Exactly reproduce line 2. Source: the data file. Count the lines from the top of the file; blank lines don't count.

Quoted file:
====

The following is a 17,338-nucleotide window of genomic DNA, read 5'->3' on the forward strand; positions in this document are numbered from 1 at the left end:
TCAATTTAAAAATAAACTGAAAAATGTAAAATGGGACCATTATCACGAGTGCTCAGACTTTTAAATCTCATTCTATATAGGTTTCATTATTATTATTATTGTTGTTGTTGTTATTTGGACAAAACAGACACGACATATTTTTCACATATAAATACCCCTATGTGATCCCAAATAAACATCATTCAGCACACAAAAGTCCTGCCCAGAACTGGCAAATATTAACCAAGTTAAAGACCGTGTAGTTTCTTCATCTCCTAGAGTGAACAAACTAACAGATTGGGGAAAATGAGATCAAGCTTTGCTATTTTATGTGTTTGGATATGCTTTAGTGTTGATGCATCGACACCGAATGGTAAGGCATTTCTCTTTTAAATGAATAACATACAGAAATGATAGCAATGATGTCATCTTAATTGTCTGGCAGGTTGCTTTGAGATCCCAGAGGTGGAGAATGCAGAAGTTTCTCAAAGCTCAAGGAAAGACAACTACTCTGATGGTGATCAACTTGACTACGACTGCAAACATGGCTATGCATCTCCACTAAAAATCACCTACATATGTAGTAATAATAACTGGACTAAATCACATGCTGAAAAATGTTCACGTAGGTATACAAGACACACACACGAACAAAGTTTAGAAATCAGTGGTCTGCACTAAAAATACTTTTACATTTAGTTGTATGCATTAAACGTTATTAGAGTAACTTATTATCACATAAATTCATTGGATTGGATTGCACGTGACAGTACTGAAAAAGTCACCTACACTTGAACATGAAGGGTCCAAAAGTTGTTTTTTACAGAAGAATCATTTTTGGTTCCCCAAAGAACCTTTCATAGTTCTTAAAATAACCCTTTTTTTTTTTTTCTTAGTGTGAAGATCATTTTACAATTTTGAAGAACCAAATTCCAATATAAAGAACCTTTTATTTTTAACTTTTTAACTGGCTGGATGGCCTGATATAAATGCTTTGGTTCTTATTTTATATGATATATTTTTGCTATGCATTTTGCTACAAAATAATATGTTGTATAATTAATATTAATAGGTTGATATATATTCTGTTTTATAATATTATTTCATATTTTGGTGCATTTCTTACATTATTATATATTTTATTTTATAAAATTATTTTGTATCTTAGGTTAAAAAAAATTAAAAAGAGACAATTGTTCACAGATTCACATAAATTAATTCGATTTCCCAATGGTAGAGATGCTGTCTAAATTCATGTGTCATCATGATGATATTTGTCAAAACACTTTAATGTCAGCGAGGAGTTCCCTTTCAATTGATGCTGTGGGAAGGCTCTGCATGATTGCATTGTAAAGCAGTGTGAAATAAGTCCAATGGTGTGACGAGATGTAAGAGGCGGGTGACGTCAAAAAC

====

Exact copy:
TCAATTTAAAAATAAACTGAAAAATGTAAAATGGGACCATTATCACGAGTGCTCAGACTTTTAAATCTCATTCTATATAGGTTTCATTATTATTATTATTGTTGTTGTTGTTATTTGGACAAAACAGACACGACATATTTTTCACATATAAATACCCCTATGTGATCCCAAATAAACATCATTCAGCACACAAAAGTCCTGCCCAGAACTGGCAAATATTAACCAAGTTAAAGACCGTGTAGTTTCTTCATCTCCTAGAGTGAACAAACTAACAGATTGGGGAAAATGAGATCAAGCTTTGCTATTTTATGTGTTTGGATATGCTTTAGTGTTGATGCATCGACACCGAATGGTAAGGCATTTCTCTTTTAAATGAATAACATACAGAAATGATAGCAATGATGTCATCTTAATTGTCTGGCAGGTTGCTTTGAGATCCCAGAGGTGGAGAATGCAGAAGTTTCTCAAAGCTCAAGGAAAGACAACTACTCTGATGGTGATCAACTTGACTACGACTGCAAACATGGCTATGCATCTCCACTAAAAATCACCTACATATGTAGTAATAATAACTGGACTAAATCACATGCTGAAAAATGTTCACGTAGGTATACAAGACACACACACGAACAAAGTTTAGAAATCAGTGGTCTGCACTAAAAATACTTTTACATTTAGTTGTATGCATTAAACGTTATTAGAGTAACTTATTATCACATAAATTCATTGGATTGGATTGCACGTGACAGTACTGAAAAAGTCACCTACACTTGAACATGAAGGGTCCAAAAGTTGTTTTTTACAGAAGAATCATTTTTGGTTCCCCAAAGAACCTTTCATAGTTCTTAAAATAACCCTTTTTTTTTTTTTCTTAGTGTGAAGATCATTTTACAATTTTGAAGAACCAAATTCCAATATAAAGAACCTTTTATTTTTAACTTTTTAACTGGCTGGATGGCCTGATATAAATGCTTTGGTTCTTATTTTATATGATATATTTTTGCTATGCATTTTGCTACAAAATAATATGTTGTATAATTAATATTAATAGGTTGATATATATTCTGTTTTATAATATTATTTCATATTTTGGTGCATTTCTTACATTATTATATATTTTATTTTATAAAATTATTTTGTATCTTAGGTTAAAAAAAATTAAAAAGAGACAATTGTTCACAGATTCACATAAATTAATTCGATTTCCCAATGGTAGAGATGCTGTCTAAATTCATGTGTCATCATGATGATATTTGTCAAAACACTTTAATGTCAGCGAGGAGTTCCCTTTCAATTGATGCTGTGGGAAGGCTCTGCATGATTGCATTGTAAAGCAGTGTGAAATAAGTCCAATGGTGTGACGAGATGTAAGAGGCGGGTGACGTCAAAAAC